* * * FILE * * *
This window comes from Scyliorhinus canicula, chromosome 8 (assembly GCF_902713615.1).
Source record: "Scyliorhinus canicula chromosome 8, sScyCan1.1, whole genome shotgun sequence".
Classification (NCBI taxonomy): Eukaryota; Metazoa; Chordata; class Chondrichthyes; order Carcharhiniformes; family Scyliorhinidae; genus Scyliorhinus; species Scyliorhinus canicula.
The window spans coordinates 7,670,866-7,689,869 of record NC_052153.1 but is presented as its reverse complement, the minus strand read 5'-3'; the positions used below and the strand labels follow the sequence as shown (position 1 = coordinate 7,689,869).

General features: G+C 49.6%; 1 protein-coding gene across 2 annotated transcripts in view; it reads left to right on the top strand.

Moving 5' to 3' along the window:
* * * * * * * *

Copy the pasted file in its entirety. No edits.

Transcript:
This window comes from Scyliorhinus canicula, chromosome 8 (assembly GCF_902713615.1).
Source record: "Scyliorhinus canicula chromosome 8, sScyCan1.1, whole genome shotgun sequence".
Classification (NCBI taxonomy): Eukaryota; Metazoa; Chordata; class Chondrichthyes; order Carcharhiniformes; family Scyliorhinidae; genus Scyliorhinus; species Scyliorhinus canicula.
The window spans coordinates 7,670,866-7,689,869 of record NC_052153.1 but is presented as its reverse complement, the minus strand read 5'-3'; the positions used below and the strand labels follow the sequence as shown (position 1 = coordinate 7,689,869).

General features: G+C 49.6%; 1 protein-coding gene across 2 annotated transcripts in view; it reads left to right on the top strand.

Moving 5' to 3' along the window: